What we learned covering O.J. Simpson case: We hardly know the athletes we think we know

The message left on my land-line voicemail that June night 30 years ago, the night of the infamous slow-speed white Bronco police chase, was short and not so sweet.

“Get to California!”

I worked at The Washington Post then, and sports editor George Solomon was quickly rallying his troops for one of the biggest stories of our careers: the arrest and trial of O.J. Simpson for the murders of his ex-wife Nicole Brown Simpson and her friend Ron Goldman.

Early the next morning, I flew from Washington to San Francisco with one job to do: Knock on the front door at the home of Simpson’s sister to see if she might speak with me. I wasn’t feeling very optimistic about this, but we had to try.

I knocked. She answered. Knowing I had just a few seconds to make my case, I told her I had flown in from D.C. specifically to speak with her about her brother. Could we talk?

She politely said no and shut the door. Not in my face, not by any means, but the door was most definitely closing and there I stood on her front stoop, my sole reason for traveling to California now over.

I went to a pay phone and called George.

“Go to L.A.,” he said. It was that kind of story.

For the next three weeks, I made Los Angeles home, joining a phalanx of Post reporters visiting with Simpson’s USC teammates, staking out the courthouse, speaking with the lawyers who were about to become household names and even having dinner at the now-infamous Mezzaluna restaurant. The night we were there, the only other patrons were fellow journalists.

For most people, the O.J. Simpson saga heralded the start of America’s obsession with reality TV. For me, it started a few months earlier with the Tonya-Nancy saga, as crazy in some ways as what happened four months later with Simpson, with one big difference: the figure skating scandal that riveted the nation for nearly two months began with an attack that only bruised Nancy Kerrigan's knee, spurring her onto the greatest performance of her life, an Olympic silver medal.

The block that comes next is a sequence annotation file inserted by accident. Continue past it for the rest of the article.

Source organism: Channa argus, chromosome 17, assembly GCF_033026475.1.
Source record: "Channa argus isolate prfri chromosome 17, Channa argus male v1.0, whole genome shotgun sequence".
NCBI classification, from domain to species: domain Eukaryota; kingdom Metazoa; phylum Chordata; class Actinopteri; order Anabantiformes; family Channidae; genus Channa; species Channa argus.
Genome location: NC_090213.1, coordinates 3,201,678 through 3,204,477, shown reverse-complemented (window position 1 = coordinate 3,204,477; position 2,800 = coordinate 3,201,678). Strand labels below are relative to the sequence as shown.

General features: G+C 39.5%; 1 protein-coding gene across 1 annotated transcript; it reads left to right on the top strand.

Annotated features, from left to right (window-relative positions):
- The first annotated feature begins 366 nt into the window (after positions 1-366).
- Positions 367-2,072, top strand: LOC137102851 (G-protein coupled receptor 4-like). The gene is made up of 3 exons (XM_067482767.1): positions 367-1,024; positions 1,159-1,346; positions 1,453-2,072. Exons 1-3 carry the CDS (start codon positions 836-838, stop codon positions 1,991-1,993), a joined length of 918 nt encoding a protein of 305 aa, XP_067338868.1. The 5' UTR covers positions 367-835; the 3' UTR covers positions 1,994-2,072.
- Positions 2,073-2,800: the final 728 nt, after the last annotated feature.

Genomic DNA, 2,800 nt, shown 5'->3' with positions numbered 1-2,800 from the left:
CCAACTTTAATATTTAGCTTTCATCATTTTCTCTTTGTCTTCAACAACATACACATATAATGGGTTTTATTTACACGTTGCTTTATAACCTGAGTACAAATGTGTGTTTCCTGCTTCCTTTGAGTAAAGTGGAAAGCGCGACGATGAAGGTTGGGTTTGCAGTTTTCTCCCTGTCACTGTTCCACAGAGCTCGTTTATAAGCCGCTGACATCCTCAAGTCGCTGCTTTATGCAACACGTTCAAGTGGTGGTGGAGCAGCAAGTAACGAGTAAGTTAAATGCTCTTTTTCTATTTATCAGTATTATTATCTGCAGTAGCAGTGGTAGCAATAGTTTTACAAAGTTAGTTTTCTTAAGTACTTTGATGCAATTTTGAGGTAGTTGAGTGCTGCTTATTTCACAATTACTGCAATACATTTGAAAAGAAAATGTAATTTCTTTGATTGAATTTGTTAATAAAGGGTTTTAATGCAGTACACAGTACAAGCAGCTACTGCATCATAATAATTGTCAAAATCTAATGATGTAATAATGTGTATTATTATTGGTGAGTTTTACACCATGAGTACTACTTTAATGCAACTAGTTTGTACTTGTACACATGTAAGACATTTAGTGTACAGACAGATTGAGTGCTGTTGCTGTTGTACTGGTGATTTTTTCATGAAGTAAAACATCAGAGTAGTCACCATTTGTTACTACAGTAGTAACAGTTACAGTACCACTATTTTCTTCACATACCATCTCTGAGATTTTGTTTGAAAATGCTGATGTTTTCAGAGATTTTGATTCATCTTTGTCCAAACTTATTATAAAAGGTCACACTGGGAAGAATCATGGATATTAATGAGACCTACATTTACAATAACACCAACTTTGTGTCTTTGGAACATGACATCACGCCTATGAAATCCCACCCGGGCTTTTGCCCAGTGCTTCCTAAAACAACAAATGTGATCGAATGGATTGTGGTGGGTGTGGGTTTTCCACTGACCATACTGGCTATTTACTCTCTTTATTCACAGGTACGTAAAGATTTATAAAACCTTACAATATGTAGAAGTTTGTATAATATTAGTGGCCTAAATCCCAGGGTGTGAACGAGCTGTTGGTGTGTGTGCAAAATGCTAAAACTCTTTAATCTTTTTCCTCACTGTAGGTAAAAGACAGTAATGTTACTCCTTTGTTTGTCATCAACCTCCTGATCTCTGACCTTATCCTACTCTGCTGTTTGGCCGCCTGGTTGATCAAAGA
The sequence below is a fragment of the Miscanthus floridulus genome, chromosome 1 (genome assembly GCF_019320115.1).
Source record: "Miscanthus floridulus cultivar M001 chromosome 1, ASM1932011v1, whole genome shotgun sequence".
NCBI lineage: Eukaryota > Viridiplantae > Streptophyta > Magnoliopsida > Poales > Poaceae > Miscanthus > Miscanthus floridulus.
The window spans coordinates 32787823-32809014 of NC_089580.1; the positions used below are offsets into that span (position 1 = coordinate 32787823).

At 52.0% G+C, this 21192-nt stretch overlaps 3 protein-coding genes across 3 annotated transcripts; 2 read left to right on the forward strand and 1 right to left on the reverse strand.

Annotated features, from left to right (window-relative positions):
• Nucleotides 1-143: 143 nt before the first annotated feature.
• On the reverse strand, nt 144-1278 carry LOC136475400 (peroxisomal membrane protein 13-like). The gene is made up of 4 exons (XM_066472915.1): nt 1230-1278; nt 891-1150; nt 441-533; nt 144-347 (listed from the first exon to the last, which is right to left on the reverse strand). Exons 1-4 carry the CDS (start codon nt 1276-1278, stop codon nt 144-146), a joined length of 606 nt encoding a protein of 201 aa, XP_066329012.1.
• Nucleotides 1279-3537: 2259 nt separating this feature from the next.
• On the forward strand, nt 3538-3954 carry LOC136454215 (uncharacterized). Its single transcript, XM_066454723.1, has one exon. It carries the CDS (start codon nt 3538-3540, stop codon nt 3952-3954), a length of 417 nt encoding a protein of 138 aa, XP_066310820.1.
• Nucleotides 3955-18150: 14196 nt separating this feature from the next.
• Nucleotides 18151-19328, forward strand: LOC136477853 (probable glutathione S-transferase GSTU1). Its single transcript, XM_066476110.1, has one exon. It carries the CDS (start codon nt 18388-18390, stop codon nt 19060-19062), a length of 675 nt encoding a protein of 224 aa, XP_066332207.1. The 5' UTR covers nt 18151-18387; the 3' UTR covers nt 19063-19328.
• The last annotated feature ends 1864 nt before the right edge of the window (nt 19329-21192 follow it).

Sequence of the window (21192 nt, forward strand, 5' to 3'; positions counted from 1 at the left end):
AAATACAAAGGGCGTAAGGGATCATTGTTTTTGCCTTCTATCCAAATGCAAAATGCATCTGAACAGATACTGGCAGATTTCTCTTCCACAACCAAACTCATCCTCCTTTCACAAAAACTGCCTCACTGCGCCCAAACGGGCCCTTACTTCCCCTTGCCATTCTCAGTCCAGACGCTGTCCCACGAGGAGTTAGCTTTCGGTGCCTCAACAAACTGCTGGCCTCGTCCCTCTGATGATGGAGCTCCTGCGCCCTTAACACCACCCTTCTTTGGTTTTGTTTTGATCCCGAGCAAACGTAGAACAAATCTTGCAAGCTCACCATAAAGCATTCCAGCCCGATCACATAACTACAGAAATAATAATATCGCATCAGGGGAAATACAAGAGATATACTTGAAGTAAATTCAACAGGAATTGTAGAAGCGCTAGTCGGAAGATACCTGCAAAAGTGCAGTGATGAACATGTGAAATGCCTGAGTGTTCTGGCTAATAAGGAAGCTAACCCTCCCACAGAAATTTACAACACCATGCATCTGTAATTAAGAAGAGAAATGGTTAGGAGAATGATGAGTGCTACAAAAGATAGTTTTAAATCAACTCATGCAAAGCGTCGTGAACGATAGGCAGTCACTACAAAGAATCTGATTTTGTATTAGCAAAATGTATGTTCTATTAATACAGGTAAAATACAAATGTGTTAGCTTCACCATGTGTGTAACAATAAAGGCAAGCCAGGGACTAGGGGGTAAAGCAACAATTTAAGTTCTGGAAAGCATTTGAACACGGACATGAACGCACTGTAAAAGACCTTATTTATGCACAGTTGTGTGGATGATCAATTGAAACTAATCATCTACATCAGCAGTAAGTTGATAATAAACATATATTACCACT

The O.J. story of course was, first and foremost, about the killing of two young people.

It’s impossible to overstate the shock that many felt when they found out about Simpson’s alleged role in the murders. Although he was famously acquitted in the criminal case, he later was found liable for the two deaths in civil court and ordered to pay $33.5 million in damages to the Brown and Goldman families.

What we learned over the course of those few years was something we are forced to re-learn from time to time in the sports world: that we hardly know the superstar athletes we think we know.

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Simpson was the first famous athlete to cross over into our culture in a massive way, to transcend sports, to become even more famous as a TV and movie star and corporate pitchman than he was as a football player, which is saying something because he won the Heisman Trophy and is in the Pro Football Hall of Fame.

Nowadays it’s expected that our biggest sports stars will pop up everywhere we look: on commercials, all over TV and social media, creating their own clothing line, sneaker, whatever. From LeBron James to Caitlin Clark, from Tom Brady to Serena Williams, it’s now a staple of our sports fandom.

O.J. started it all.

I met Simpson only once. It was at the 1992 U.S. Olympic track and field trials in New Orleans. We were in the headquarters hotel, on an escalator, heading down. We shared a quick handshake and a few pleasantries. Of course he flashed his deceptively engaging O.J. smile.

I never saw him again. Now that I look back on it, that escalator ride, going downhill if you will, makes a fine metaphor. It wasn’t even two years later that Nicole Brown Simpson and Ron Goldman were dead, and the O.J. Simpson that we thought we knew was gone forever.

This article originally appeared on USA TODAY: O.J. Simpson case made it clear: We don't really know star athletes